• 350g unsalted butter, softened
  • 600g icing sugar
  • 2 tsp vanilla paste

Then, simply spread the buttercream between in each layer (be generous!).


4.  Carving the shape!

This is the fun part.  I made a template from cardboard – just drawn roughly.  I then was able to carve the shape of a van.


I found that a sharp serrated knife worked best.  Remember to keep your lines straight as you carve.  Also I put the cake on top of an upside-down roasting tin so it was raised up high, this allowed me to see what I was doing properly.  It was much easier than I thought it was going to be!  

5. The Crumb Coat.

Once you are happy with the shape then you need to spread buttercream all over the outside.  This is known as the crumb-coat and it forms a good seal around the cake, not only keeping it fresh but also preparing it for icing.


This is quite easy but do take your time.   You need to get the buttercream smooth and even all over the cake, because once you add fondant icing later any lumps and bumps will really show through.  I used a smoothing tool to get it really even and smooth all over.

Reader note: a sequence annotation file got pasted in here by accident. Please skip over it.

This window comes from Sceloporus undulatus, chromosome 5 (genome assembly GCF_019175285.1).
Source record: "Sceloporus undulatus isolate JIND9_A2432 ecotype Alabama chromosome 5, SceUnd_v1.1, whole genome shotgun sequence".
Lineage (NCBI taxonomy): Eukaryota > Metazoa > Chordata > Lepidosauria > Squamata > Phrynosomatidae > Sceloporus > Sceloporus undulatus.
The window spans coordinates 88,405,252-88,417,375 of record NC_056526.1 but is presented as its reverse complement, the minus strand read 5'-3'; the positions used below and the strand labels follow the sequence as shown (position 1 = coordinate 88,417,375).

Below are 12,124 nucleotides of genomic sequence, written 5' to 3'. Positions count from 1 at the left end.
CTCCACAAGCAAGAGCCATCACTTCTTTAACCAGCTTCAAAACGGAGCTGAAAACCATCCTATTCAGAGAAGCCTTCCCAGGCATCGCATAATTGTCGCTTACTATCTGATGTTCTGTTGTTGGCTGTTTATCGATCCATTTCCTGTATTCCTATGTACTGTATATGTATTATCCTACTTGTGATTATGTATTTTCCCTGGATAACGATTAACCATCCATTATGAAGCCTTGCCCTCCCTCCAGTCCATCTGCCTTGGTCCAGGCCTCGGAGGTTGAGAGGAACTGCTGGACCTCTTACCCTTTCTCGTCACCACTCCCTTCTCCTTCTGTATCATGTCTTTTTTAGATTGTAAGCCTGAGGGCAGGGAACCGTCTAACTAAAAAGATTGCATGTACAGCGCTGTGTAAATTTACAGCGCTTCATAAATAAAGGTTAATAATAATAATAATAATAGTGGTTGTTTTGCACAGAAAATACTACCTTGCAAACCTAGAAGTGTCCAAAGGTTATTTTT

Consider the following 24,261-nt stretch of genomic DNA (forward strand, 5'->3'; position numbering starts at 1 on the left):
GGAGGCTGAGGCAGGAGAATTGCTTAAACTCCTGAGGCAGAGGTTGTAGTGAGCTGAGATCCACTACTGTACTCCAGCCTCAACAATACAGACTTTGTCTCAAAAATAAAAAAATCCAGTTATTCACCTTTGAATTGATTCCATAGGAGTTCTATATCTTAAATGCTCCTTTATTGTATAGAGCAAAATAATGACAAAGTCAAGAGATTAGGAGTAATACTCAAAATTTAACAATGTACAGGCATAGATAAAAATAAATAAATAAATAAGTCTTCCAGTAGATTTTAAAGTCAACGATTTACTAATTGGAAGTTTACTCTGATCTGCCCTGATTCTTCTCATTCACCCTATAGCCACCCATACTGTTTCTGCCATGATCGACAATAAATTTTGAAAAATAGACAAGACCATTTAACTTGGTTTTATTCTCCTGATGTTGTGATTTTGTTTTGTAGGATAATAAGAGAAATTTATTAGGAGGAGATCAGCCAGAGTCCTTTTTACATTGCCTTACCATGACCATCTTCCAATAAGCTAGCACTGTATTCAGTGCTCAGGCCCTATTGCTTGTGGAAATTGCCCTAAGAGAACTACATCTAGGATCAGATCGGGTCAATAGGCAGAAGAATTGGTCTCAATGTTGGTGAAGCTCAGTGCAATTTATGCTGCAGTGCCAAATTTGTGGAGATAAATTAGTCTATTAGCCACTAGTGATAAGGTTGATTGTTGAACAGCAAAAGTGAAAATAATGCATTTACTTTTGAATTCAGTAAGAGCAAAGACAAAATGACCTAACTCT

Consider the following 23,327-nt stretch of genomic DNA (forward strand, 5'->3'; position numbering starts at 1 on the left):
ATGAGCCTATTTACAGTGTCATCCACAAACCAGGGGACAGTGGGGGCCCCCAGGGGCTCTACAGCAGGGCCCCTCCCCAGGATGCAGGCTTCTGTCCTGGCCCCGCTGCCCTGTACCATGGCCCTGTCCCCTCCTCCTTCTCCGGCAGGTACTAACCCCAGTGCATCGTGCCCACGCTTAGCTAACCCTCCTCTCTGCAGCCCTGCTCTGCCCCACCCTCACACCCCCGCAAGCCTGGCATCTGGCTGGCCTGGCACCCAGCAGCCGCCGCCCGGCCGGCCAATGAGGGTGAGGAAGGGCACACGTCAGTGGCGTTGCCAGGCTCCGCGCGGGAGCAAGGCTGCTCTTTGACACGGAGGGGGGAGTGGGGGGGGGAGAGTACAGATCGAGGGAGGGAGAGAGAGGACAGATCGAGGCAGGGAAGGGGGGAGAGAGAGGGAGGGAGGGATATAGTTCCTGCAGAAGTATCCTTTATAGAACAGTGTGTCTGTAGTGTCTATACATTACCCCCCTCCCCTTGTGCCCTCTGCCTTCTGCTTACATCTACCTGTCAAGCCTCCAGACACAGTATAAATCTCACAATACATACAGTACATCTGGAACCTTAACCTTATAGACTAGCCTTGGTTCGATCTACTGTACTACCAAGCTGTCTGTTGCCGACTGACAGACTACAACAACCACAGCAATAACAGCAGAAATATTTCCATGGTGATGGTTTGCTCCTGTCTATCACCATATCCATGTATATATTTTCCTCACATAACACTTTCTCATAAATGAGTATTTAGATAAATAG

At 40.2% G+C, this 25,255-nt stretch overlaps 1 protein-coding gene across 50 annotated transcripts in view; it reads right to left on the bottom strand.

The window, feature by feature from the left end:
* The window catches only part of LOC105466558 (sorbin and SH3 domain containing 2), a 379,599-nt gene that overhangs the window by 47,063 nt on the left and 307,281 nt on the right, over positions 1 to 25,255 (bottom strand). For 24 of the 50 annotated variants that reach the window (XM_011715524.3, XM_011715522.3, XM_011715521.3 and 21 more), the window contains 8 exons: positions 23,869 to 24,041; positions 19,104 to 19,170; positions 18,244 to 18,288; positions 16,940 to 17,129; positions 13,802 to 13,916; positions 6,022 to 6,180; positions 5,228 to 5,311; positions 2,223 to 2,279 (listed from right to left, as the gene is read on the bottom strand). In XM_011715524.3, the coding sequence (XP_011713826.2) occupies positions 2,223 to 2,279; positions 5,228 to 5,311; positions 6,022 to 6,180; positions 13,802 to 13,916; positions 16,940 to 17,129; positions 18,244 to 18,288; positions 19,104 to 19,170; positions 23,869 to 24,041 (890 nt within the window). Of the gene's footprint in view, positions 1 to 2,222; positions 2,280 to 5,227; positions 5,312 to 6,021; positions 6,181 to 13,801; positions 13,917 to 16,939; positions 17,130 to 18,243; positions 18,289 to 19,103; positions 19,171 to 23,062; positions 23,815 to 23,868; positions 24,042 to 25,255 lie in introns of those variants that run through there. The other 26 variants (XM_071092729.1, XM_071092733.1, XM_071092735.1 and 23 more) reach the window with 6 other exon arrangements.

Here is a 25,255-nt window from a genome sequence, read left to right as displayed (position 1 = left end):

6.  Get everything you need for icing and decorating.

Take a trip to Hobbycraft to buy ready-coloured fondant icing.  It is so much easier than trying to colour your own icing using food colouring – and it is reasonably priced.  I used two light blue, one light green, one orange, one black and one purple (which I used to cover the cake board rather than leave it silver).


I would also advise you to buy edible glue along with a small paintbrush and a tiny Stanley knife for cutting.

I also borrowed flower shaped cutters from a friend which were brilliant for making all the flower shapes.  I think these really made the difference in terms of the cake looking much more professional.